We also worked regularly with their carriers; Foch & Clemenceau in those days : conventionally powered so they couldn't keep up with us, but very capable. Good food too - invites to fly over for lunch were much prized.

When things got tough we could count on the French to send some ships and the Brits to send an Admiral.

The summer monsoon starts in just six weeks, so I expect the piracy issue will fade for a few months.
0 Replies
 
Walter Hinteler
 
  1  
Reply Sun 26 Apr, 2009 05:49 am
It seems to get worse now: the pirates (at least some) aren't only ectending their operation region (more than 400 nautical miles away from the coast was thought to be save until lately) but they now targeted a large cruise ship.
Quote:
MSC Cruises confirms that the Melody cruise ship was attacked by pirates near the Seychelles Islands on Saturday evening, April 25, 2009. The ship initiated avoidance procedures and quickly escaped the attack with no injuries to any of the approximately 1,000 passengers and 500 crew members onboard.

The pirates approached the ship in a small speedboat firing automatic weapons at 7:35 pm GMT while the ship was sailing 180 nautical miles from Port Victoria in the Seychelles. MSC Cruises immediately informed the Italian government foreign office (La Farnesina), the Maritime Security Center in London and the Coordination Center for Security in Dubai.

A military vessel from the international security forces in the region has been sent to escort the Melody as a precaution, and the ship is continuing to Aqaba, Jordan, on its scheduled itinerary.


Source: PRnewswire

Security guards opened fire on the pirates.
georgeob1
 
  1  
Reply Tue 28 Apr, 2009 06:31 am
@Walter Hinteler,
Walter Hinteler wrote:

Security guards opened fire on the pirates.


Could that be the reason their attempt at piracy was unsuccessful?

The southwest monsoon starts in early June - steady winds at 25+ Kts from the southwest, with dust-laden, humid air and high seas throughout the northern Indian ocean. The piracy will drop off quickly until it ends in September.
High Seas
 
  1  
Reply Tue 28 Apr, 2009 10:20 am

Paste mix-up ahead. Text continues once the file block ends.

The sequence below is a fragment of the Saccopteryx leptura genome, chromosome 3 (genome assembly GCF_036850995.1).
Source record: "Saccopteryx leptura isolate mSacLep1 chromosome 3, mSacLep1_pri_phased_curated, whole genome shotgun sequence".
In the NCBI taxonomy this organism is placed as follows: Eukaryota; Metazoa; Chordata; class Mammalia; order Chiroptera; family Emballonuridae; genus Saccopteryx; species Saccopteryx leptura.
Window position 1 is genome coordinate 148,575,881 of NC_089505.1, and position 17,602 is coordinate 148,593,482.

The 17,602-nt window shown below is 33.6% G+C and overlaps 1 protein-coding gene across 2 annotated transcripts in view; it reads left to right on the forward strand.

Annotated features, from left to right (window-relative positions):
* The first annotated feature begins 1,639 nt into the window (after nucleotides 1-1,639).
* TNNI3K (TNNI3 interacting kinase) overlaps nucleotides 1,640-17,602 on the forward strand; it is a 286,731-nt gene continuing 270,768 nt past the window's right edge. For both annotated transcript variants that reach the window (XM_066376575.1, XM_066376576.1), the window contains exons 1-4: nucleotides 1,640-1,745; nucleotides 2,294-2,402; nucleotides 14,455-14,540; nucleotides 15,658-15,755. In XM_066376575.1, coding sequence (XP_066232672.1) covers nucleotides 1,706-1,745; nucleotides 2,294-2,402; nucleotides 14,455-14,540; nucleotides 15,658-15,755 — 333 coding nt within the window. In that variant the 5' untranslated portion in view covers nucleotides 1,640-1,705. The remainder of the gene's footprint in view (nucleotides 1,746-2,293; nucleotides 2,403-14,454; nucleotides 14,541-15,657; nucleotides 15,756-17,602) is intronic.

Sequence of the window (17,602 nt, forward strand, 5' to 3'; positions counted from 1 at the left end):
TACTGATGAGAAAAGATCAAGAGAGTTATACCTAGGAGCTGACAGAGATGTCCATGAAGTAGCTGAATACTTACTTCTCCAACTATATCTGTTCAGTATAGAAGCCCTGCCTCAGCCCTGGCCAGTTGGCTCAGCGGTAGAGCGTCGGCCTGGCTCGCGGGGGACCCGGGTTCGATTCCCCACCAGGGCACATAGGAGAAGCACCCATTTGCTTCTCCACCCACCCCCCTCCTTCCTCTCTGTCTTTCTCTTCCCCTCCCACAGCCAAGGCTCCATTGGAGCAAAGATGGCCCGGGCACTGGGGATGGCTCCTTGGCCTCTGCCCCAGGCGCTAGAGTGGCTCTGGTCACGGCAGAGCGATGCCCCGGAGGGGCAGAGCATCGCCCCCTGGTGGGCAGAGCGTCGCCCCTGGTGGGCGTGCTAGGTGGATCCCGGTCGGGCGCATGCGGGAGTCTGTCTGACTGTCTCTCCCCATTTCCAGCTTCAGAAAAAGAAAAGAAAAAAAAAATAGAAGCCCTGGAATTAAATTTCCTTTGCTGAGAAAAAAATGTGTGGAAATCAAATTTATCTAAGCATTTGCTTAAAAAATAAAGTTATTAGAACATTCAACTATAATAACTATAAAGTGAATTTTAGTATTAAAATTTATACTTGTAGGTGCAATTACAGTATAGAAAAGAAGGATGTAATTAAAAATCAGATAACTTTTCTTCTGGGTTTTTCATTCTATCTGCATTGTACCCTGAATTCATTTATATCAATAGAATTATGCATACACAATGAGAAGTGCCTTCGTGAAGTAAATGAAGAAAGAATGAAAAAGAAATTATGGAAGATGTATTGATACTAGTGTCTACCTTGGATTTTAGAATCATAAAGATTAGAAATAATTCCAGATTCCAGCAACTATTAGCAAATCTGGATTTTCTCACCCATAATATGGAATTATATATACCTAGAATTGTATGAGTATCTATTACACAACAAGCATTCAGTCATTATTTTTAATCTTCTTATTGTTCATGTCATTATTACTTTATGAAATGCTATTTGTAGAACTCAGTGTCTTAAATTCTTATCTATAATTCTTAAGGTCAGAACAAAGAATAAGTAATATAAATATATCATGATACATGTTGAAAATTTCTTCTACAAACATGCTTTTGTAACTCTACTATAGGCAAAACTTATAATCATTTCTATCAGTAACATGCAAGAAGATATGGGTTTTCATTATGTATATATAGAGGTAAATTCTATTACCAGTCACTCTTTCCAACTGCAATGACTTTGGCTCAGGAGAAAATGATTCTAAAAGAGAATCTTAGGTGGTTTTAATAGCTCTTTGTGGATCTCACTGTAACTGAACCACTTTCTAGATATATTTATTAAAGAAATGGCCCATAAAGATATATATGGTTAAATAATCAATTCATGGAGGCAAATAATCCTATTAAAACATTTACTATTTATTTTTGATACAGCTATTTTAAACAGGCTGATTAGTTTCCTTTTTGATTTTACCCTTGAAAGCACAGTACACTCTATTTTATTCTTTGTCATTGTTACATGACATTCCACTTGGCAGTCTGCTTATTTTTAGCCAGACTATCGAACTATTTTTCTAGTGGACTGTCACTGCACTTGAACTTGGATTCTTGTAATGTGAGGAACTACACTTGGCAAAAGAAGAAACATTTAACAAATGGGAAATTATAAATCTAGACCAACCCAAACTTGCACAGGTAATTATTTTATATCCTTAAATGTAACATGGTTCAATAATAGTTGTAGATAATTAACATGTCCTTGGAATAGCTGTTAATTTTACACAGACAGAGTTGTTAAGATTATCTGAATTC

@georgeob1,
I don't understand why this sudden interest in the Somalis; the straits of Malacca have been infested by pirates for as long as there have been boats, and so have waters offshore China and on the gold-silver arbitrage route between Dubai and India. Beautiful picture from National Geographic;
http://s.ngm.com/2007/10/malacca-strait-pirates/img/malacca_feature.jpg
http://ngm.nationalgeographic.com/2007/10/malacca-strait-pirates/pirates-text
georgeob1
 
  1  
Reply Wed 29 Apr, 2009 05:23 am
@High Seas,
The Straits of Malacca experienced a surge of piracy beginning in the 1980s, possibly also linked with internal instabilities within Indonesia and political tensions among the surrounding states; Indonesia, Singapore, and Malaysia. However, it barely progressed to the point that large ships were systematically seized; their crews ransomed; and the ships themselves held in the process (there were a few cases of medium-sized ships seized. repainted and appearing again in the trade under new names and registry, but this was commercial piracy in a somewhat different form.) Rules were also a bit different then. For a while I commanded a large replenishment ship with a small crew operating there - the type sometimes targeted by pirates: we had automatic weapons installed around the superstructure and would have quickly and without warning taken out any small craft that attempted to come alongside.